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Ventura County

Molester Seeks His Freedom

Courts: Former Simi Valley resident who had surgical castration says he's no longer a threat.

June 30, 2002|HOLLY WOLCOTT and STEVE CHAWKINS | TIMES STAFF WRITERS

A 41-year-old former Simi Valley resident with a long history of molesting young boys is waging a battle for freedom in a Ventura County courtroom, contending that surgical castration has eliminated his predatory behavior.

If the jury hearing the case agrees, Stephen Norten will become one of a very small number of repeat sexual offenders across the country who has been freed after voluntarily undergoing the controversial procedure.

"Mr. Norten has a diagnosed mental disorder that makes him a danger to others," prosecutor David Lehr said in his opening statement in Superior Court last week. "And he will be a threat if freed."

Defense attorney Neil Quinn contends a lifetime of uncontrollable sexual urges that drove his client to prey on children has been fixed by the surgery that was performed this year.

"Those impulses have been removed," Quinn said during his opening remarks.

Norten, a slight, bespectacled man who looks like a Hollywood version of a mild-mannered bookkeeper, is a sexually violent predator who has lived at Atascadero State Hospital in San Luis Obispo County since 1997.

Prosecutors have brought his case before Judge Donald D. Coleman in a bid to keep Norten at the hospital, even though he has served all of the prison time imposed on him for several past sex crimes.

Under the state's 1996 Sexually Violent Predator Act, repeat sexual offenders can remain in custody indefinitely if judges, juries and mental health experts deem them a continuing threat to society.

To do so, prosecutors must return to court about every two years to prove that a patient remains a danger.

This is Norten's third attempt at freedom but the first time he has been able to raise such an unusual defense.

"His long-range plan is to have a life that is not dominated and destroyed by a hyperactive sexual drive," Quinn said.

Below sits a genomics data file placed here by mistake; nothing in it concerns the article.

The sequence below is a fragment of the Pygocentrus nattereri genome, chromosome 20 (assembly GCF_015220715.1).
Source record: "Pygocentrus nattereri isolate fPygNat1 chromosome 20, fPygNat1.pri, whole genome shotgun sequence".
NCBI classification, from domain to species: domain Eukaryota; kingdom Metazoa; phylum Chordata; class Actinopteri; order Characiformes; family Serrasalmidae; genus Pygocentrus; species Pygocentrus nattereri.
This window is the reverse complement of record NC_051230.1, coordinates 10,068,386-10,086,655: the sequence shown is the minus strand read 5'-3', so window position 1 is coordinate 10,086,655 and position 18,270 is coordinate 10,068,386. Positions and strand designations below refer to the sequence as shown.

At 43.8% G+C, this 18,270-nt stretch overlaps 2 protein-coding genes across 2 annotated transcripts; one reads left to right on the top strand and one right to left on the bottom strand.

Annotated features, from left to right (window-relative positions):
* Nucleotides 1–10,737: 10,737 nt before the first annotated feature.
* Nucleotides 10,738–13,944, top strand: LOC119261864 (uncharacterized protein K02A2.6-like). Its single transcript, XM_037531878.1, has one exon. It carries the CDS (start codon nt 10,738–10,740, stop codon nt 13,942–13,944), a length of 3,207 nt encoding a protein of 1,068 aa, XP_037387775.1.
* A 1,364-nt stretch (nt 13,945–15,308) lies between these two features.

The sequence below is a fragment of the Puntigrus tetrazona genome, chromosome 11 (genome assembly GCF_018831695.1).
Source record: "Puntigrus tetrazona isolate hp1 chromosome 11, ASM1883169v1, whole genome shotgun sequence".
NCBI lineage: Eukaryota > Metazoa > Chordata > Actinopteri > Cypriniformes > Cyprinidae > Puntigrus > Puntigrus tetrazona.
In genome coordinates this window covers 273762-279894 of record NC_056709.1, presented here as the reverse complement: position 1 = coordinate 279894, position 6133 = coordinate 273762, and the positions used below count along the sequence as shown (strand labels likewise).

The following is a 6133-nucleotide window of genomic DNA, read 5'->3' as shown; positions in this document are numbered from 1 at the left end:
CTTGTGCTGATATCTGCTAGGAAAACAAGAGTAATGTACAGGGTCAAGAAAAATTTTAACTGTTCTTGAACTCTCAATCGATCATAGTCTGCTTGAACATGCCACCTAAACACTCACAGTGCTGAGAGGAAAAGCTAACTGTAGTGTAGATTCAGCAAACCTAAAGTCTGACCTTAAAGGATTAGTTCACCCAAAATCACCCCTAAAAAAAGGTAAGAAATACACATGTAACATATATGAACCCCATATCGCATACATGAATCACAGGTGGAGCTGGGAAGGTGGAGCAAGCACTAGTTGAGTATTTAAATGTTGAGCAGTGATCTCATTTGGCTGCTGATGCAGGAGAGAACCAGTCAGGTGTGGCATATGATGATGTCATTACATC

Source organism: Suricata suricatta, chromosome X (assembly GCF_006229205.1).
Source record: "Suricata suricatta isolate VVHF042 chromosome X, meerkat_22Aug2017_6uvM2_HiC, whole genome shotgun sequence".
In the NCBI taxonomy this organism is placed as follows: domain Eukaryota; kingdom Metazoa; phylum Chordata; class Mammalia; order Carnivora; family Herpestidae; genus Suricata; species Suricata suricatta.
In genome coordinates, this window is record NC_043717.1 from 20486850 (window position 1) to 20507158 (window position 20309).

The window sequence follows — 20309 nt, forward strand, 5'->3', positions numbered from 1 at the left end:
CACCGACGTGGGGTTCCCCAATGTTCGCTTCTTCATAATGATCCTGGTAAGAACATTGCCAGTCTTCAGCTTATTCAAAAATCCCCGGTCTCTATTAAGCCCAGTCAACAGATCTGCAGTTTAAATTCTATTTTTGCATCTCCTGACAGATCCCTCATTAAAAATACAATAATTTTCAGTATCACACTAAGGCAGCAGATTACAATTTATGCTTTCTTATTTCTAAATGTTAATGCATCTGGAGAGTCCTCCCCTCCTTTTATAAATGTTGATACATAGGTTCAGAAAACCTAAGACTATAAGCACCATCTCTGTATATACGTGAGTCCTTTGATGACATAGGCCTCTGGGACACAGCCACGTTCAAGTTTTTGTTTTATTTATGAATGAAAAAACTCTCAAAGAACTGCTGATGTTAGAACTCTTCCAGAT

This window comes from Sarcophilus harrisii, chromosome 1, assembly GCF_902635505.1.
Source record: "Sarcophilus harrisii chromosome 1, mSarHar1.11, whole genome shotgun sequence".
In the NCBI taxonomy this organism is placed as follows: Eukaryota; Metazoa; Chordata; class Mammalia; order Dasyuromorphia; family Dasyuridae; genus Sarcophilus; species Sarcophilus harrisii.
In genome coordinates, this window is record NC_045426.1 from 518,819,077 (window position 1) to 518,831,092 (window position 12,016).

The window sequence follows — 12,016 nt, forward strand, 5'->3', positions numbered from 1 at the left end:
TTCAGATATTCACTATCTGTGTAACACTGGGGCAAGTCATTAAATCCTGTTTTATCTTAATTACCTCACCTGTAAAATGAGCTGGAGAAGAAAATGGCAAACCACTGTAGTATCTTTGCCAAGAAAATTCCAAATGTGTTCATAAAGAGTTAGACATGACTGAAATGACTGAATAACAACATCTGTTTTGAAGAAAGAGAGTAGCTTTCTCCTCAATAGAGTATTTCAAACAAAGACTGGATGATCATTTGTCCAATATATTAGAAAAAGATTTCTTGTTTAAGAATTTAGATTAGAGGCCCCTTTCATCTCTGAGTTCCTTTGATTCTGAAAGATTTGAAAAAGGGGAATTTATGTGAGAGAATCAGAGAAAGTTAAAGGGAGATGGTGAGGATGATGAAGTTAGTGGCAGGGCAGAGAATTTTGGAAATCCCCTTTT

According to witnesses in the trial, which is expected to conclude this week, Norten has admitted to sexual contacts with hundreds of boys during the last three decades.

A courtroom display next to the jury of 12 men and women places Norten's criminal convictions on a grim timeline: He was convicted of molesting four boys in May and June of 1981. After five years of treatment at Atascadero, he was convicted of paying a developmentally disabled 15-year-old $20 for sex in Santa Barbara.

After further treatment at Patton State Hospital and a stretch in prison, he pleaded guilty to indecent exposure and attempted kidnapping in an incident with a 13-year-old in Arizona.

He met three of his early victims while rooming at a family's home in Simi Valley. The fourth was a 10-year-old boy he befriended at Simi Valley's Sequoia Park.

After just a month in Simi Valley, he attracted the attention of police officers, who warned him not to associate with young boys.

A Simi Valley patrolman repeated the warning when he saw Norten and the 10-year-old together at a pizza restaurant.

But Norten ignored the warning, driving the boy to a remote spot and ordering him to lie on his stomach and spread his legs, according to a court document cited by psychologist Dawn Starr, who works with prisoners at Atascadero.

"Don't make me mad," Norten reportedly said. "If you do, I'm going to shoot you."

The pivotal issue in this trial will be how the jury interprets testimony from half a dozen mental health experts who have offered differing opinions about the effectiveness of castration to stop or limit sexual desire.

When a man is castrated, his testes are surgically cut off. The procedure, called an orchiectomy, essentially removes the glands that produce a majority of a man's testosterone, which contributes to sexual desire.

Supporters of the procedure point to studies that show recidivism rates for castrated offenders are often below 5%, a statistic highlighted by Quinn during his opening remarks.

Opponents, though, say the procedure does not always eliminate deviant sexual urges and that violent predators exhibit behavior that is motivated more by psychological reason than physical urges.

Additionally, hormones that assist sex drive can be found in other glands, including the adrenals.

At Atascadero, Starr has evaluated more than 400 sexual predators. She met with Norten twice--most recently just a few days after his surgical castration.

In court last week, she said she didn't believe the procedure has made him less dangerous to young boys, despite his assertion that he no longer has sexual drives.

"Simply receiving some sort of snip or castration won't reduce the preoccupation he's had for over 20 years," she said.

She predicted Norten would continue to seek out young boys because he can't "relate to adults in a positive manner."

By his own account, Norten has claimed to have had sex with dozens of young boys, picking them up mainly at shopping malls and parks.

Scanning a group for the most vulnerable youths was not difficult, he told Starr.

"He said that it comes with being a predator," she testified. "He could tell by looking at them who would be receptive."

She also said Norten had not been honest with therapists in the past, refusing to acknowledge his sexual activities with other patients.

"It's not just a question of genital arousal," she said. "It's what kind of person you're attracted to. Castration wouldn't change the focus of his sexual interests."

Norten is expected to take the stand this week.

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